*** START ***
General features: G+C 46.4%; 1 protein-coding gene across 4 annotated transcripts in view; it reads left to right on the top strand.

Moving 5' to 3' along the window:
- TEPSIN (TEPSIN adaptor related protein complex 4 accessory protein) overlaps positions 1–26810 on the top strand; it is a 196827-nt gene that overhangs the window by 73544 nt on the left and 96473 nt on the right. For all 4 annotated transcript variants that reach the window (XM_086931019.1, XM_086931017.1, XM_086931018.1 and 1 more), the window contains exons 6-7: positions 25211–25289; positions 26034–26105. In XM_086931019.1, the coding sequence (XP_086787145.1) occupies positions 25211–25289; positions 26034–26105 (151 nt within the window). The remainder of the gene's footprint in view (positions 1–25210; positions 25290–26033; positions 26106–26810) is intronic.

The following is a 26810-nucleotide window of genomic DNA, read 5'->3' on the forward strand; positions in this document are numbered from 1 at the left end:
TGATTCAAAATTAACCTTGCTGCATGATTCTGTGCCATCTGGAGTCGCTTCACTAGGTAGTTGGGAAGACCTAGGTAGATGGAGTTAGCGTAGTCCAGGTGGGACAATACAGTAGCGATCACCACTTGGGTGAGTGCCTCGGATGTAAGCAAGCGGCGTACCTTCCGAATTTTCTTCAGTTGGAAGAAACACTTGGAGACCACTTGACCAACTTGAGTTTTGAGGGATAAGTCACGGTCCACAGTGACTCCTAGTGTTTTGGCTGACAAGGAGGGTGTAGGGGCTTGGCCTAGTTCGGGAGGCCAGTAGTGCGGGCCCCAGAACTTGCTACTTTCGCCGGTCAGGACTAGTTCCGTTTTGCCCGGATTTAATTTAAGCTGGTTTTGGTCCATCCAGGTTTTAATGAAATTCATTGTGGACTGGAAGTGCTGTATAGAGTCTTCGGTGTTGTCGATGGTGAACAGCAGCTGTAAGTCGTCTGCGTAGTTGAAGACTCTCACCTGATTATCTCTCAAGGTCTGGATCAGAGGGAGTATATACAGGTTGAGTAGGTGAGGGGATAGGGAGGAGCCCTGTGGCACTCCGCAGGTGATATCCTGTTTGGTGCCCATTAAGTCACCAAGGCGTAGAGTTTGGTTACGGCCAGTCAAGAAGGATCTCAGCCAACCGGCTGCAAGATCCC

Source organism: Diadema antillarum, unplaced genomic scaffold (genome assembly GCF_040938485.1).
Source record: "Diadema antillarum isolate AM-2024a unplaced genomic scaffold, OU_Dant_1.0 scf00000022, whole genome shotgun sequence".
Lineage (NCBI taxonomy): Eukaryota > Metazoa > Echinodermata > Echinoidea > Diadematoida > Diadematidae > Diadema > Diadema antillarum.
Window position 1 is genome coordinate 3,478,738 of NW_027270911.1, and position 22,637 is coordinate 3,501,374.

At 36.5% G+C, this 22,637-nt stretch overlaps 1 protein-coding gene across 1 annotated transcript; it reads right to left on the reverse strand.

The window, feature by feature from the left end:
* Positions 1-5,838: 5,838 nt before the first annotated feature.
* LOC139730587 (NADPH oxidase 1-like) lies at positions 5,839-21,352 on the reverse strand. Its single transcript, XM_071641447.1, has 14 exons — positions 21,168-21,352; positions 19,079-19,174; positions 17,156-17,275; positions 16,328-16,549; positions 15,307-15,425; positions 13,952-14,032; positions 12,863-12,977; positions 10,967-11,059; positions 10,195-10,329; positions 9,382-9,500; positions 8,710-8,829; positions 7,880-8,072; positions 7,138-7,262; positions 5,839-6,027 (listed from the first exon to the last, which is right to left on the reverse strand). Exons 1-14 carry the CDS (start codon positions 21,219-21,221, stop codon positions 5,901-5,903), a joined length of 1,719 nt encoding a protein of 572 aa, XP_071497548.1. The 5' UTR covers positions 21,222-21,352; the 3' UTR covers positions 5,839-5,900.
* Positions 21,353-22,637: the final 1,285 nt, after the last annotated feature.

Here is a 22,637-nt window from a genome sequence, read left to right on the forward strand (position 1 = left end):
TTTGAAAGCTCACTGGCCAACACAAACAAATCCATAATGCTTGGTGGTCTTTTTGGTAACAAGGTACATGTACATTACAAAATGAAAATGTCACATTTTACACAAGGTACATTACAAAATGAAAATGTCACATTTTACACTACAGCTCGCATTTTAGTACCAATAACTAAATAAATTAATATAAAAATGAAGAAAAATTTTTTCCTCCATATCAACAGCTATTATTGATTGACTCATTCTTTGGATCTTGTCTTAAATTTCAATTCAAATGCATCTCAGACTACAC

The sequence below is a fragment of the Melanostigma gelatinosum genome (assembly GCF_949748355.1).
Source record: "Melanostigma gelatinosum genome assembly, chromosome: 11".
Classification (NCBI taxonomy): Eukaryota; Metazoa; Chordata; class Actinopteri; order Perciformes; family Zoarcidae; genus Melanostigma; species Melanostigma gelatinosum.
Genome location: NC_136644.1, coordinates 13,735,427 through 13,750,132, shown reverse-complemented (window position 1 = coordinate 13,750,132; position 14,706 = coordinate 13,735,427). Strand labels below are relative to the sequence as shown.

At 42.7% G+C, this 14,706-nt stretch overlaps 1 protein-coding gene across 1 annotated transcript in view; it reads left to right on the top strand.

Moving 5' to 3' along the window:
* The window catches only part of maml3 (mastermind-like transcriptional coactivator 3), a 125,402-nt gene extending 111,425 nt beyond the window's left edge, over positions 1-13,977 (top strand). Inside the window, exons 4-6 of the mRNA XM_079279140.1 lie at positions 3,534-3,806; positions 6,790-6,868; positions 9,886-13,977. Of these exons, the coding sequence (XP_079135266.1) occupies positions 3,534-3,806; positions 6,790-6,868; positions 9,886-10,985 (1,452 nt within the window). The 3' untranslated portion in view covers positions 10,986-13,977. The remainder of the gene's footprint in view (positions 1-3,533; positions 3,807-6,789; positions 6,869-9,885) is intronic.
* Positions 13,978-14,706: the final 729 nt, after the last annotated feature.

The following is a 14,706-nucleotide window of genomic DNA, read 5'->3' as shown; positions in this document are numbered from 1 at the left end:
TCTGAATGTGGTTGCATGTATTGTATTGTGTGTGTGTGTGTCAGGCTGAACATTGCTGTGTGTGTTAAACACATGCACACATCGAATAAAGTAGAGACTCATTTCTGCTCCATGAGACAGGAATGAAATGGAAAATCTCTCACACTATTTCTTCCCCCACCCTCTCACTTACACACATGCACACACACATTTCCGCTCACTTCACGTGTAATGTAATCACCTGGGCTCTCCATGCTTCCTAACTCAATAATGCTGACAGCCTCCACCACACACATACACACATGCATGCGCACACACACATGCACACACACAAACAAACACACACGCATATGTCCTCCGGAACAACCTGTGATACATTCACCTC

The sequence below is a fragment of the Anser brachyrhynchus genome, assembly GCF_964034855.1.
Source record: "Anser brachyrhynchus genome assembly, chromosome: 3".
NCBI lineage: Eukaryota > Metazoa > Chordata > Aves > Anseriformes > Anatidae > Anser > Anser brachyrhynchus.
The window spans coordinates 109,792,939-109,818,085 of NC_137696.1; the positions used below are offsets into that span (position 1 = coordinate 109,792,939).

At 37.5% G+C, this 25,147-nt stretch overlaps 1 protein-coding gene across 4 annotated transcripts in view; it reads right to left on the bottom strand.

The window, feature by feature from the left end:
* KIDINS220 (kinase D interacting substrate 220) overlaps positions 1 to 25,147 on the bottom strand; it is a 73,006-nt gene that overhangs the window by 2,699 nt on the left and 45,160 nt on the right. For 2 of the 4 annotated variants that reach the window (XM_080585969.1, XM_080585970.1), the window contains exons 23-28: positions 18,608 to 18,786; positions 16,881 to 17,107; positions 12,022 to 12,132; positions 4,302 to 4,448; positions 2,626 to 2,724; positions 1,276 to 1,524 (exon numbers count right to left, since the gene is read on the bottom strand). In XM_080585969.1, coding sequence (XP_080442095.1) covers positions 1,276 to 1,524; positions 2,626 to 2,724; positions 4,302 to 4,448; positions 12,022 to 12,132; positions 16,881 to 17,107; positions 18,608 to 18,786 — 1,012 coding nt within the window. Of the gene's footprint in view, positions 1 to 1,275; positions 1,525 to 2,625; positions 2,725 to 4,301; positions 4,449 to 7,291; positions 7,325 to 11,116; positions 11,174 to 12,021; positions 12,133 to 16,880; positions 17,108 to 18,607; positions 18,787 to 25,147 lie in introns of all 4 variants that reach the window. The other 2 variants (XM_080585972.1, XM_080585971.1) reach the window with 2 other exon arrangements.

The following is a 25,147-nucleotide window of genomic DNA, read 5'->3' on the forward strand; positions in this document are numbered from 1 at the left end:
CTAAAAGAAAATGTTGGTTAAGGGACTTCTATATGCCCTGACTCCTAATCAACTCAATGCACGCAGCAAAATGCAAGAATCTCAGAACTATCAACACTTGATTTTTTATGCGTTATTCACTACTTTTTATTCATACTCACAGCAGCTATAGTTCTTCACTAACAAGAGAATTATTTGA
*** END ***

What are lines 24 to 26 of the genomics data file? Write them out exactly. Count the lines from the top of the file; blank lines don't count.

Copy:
* Positions 13,978-14,706: the final 729 nt, after the last annotated feature.

The following is a 14,706-nucleotide window of genomic DNA, read 5'->3' as shown; positions in this document are numbered from 1 at the left end:
TCTGAATGTGGTTGCATGTATTGTATTGTGTGTGTGTGTGTCAGGCTGAACATTGCTGTGTGTGTTAAACACATGCACACATCGAATAAAGTAGAGACTCATTTCTGCTCCATGAGACAGGAATGAAATGGAAAATCTCTCACACTATTTCTTCCCCCACCCTCTCACTTACACACATGCACACACACATTTCCGCTCACTTCACGTGTAATGTAATCACCTGGGCTCTCCATGCTTCCTAACTCAATAATGCTGACAGCCTCCACCACACACATACACACATGCATGCGCACACACACATGCACACACACAAACAAACACACACGCATATGTCCTCCGGAACAACCTGTGATACATTCACCTC